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Members of Congress, Australian diplomats and the U.S. business community will gather Tuesday on Capitol Hill to commemorate the 10th anniversary of the U.S.-Australia Free Trade Agreement (FTA). Since its entry into force on January 1, 2005, the FTA has eliminated tariffs and other trade barriers to clear a path for mutually beneficial trade and investment between Australia and the United States. The agreement’s strong track record also shows the value of Trade Promotion Authority (TPA) — the essential tool for the United States to conclude new trade agreements that is now under discussion in Washington.
Even before the FTA, the U.S. and Australian markets were relatively open to one another’s goods and services. However, the agreement’s high standards and broad reach are notable — duties were eliminated for well over 99% of all tariff lines — and it ushered in a period of welcome growth in two-way trade:
U.S. exports to Australia have more than doubled (increased by 117%) in the past decade. Since the FTA entered into force, U.S. exports to Australia of transportation equipment rose 136% to reach $6.2 billion in 2014, representing nearly a quarter of U.S. merchandise exports to Australia. Also in the 2004-2014 period, U.S. exports to Australia rose 51% for machinery (reaching $4.4 billion), 44% for chemicals ($3 billion), and 50% for ICT products ($3 billion). U.S. exports to Australia of services, for which data are only available through 2013, nearly tripled to reach $19 billion.
U.S. small businesses have been among the top beneficiaries of the FTA. More than 31,000 U.S. small and medium-size companies exported their goods to Australia in 2012 (latest data available). In fact, more U.S. small businesses export to Australia than to any other country, except Canada and Mexico.
While most of Australia’s minerals, energy, and agricultural exports are bound for China and other Asian markets, the United States is a significant market for Australia’s value-added exports, which are associated with innovative industries and high-paying jobs. Australian exports of food manufactures — think of a Hunter Valley Syrah or even Vegemite — rose 97% to reach $3.2 billion in 2014 and today account for nearly one-third of Australian goods exports to the United States.
U.S. imports of manufactured goods from Australia generally rose by 49%, with sectors such as primary metals manufacturing and transportation equipment representing roughly another third of Australian merchandise exports to the United States.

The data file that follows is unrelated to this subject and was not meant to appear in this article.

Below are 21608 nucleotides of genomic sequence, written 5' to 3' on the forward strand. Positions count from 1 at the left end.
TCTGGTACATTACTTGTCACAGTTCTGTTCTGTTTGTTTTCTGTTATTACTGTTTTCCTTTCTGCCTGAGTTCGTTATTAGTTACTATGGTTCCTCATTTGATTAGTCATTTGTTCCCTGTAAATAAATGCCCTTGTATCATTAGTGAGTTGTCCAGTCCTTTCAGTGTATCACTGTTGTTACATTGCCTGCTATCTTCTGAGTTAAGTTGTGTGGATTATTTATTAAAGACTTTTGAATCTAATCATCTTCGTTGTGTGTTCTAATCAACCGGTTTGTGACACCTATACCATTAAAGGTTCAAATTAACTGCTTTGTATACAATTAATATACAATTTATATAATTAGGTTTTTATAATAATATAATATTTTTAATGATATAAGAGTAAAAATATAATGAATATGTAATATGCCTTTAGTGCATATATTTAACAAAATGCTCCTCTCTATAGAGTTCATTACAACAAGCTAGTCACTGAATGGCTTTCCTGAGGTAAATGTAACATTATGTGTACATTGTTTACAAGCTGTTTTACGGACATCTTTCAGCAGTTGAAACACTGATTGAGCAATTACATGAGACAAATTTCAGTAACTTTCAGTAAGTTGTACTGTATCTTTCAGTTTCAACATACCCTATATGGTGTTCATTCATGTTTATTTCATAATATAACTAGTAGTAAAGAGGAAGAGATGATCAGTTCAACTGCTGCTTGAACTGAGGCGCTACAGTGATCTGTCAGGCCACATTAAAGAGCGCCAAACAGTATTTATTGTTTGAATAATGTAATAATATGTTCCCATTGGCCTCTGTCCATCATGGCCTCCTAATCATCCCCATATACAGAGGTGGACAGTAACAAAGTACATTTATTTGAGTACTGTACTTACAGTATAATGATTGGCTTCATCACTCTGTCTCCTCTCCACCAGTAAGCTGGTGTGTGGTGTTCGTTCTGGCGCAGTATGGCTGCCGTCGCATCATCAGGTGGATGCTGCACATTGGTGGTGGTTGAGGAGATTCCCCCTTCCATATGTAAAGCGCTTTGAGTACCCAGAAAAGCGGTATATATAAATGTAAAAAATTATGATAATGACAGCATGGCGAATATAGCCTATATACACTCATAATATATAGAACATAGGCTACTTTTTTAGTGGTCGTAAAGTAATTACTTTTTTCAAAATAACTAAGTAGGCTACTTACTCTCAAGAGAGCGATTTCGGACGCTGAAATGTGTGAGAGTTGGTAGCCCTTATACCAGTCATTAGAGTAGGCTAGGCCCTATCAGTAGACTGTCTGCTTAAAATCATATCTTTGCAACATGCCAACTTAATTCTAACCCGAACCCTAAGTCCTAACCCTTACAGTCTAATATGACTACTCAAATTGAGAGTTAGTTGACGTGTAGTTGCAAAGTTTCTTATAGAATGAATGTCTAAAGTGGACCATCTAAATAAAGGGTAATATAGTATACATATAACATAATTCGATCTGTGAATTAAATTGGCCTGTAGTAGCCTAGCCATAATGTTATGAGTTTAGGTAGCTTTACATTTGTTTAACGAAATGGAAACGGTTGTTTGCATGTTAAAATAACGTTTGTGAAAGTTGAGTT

Since the FTA entered into force, the stock of U.S. foreign direct investment in Australia has doubled, rising from $75.7 billion in 2005 (oldest aggregate data available) to $159 billion in 2013, according to the U.S. Department of Commerce. The FTA simplified Australia’s process under which the government screens U.S. investments. Not only did U.S. investment in Australia increase as a result, the benefits of Australia’s reform have been extended to investors from other countries as well in the intervening years.
While a fair share of U.S. direct investment is focused on Australia’s remarkable natural resource base, U.S. companies also have focused on high-tech and services industries. These high-value added industries tend to support coveted jobs in growing sectors of the economy. In the 2004-2013 period, U.S. companies’ direct investments in Australia in:
- Finance (not including depository institutions) and insurance more than tripled to reach $16.7 billion.
- Professional, scientific and technical services quadrupled to reach $8.3 billion.
- Machinery manufacturing nearly tripled to reach $1.6 billion.
- Computers and electronic products nearly tripled to reach $1.1 billion.
- Australian investments in the United States also rose by $4.6 billion in the 2004-2013 period, according to the U.S. Department of Commerce.
The ties between Australia and the United States are strong. We share democratic values and a commitment to free enterprise. We are both nations of immigrants, and our entrepreneurs and business leaders have helped strengthen these ties. Our citizens and leaders have built on the foundation of an alliance tested in world war — one that has stood the test of time.
The FTA didn’t create this relationship, but the ties of mutually beneficial commerce have certainly strengthened it. In short, whether you prefer a Napa Valley Cabernet or a Hunter Valley Syrah, the U.S.-Australia FTA is worth a toast on this anniversary.